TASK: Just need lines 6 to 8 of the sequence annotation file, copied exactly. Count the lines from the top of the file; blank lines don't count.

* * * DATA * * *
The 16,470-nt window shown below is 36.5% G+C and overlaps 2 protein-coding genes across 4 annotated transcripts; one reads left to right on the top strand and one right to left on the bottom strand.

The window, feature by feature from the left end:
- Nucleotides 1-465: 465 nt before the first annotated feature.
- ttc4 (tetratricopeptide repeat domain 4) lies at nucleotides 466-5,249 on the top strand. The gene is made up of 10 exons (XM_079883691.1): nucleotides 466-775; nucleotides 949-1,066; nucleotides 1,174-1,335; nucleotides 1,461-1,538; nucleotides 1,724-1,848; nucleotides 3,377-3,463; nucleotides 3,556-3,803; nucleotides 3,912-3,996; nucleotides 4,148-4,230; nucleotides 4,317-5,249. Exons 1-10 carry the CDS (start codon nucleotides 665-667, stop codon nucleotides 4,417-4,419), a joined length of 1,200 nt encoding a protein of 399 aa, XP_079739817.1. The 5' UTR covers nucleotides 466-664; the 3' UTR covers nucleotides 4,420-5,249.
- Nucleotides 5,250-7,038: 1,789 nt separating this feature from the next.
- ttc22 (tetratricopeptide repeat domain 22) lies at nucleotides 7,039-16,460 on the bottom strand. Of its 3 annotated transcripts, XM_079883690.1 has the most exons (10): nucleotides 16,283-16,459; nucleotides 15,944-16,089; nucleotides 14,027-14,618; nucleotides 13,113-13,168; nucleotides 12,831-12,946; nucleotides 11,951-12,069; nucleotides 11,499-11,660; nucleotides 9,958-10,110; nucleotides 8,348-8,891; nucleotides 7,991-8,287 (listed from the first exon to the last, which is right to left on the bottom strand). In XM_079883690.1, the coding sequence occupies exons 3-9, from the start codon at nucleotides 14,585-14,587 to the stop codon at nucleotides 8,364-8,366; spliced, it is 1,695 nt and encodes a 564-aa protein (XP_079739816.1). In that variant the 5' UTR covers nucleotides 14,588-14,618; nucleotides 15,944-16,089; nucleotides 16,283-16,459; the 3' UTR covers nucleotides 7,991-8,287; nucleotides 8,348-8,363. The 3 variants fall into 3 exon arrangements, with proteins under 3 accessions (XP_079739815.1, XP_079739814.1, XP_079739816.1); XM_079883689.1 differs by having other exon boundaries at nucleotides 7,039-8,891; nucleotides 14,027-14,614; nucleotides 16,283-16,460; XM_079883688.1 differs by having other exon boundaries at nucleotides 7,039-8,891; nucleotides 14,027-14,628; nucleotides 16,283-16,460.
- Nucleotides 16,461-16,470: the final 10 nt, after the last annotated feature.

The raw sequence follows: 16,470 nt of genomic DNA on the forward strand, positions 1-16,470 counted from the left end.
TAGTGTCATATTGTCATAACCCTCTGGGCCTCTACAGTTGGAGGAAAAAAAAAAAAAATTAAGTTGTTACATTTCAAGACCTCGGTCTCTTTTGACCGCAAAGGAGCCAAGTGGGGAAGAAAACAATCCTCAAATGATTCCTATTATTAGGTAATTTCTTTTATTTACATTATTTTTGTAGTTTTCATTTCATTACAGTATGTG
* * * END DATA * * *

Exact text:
- ttc22 (tetratricopeptide repeat domain 22) lies at nucleotides 7,039-16,460 on the bottom strand. Of its 3 annotated transcripts, XM_079883690.1 has the most exons (10): nucleotides 16,283-16,459; nucleotides 15,944-16,089; nucleotides 14,027-14,618; nucleotides 13,113-13,168; nucleotides 12,831-12,946; nucleotides 11,951-12,069; nucleotides 11,499-11,660; nucleotides 9,958-10,110; nucleotides 8,348-8,891; nucleotides 7,991-8,287 (listed from the first exon to the last, which is right to left on the bottom strand). In XM_079883690.1, the coding sequence occupies exons 3-9, from the start codon at nucleotides 14,585-14,587 to the stop codon at nucleotides 8,364-8,366; spliced, it is 1,695 nt and encodes a 564-aa protein (XP_079739816.1). In that variant the 5' UTR covers nucleotides 14,588-14,618; nucleotides 15,944-16,089; nucleotides 16,283-16,459; the 3' UTR covers nucleotides 7,991-8,287; nucleotides 8,348-8,363. The 3 variants fall into 3 exon arrangements, with proteins under 3 accessions (XP_079739815.1, XP_079739814.1, XP_079739816.1); XM_079883689.1 differs by having other exon boundaries at nucleotides 7,039-8,891; nucleotides 14,027-14,614; nucleotides 16,283-16,460; XM_079883688.1 differs by having other exon boundaries at nucleotides 7,039-8,891; nucleotides 14,027-14,628; nucleotides 16,283-16,460.
- Nucleotides 16,461-16,470: the final 10 nt, after the last annotated feature.

The raw sequence follows: 16,470 nt of genomic DNA on the forward strand, positions 1-16,470 counted from the left end.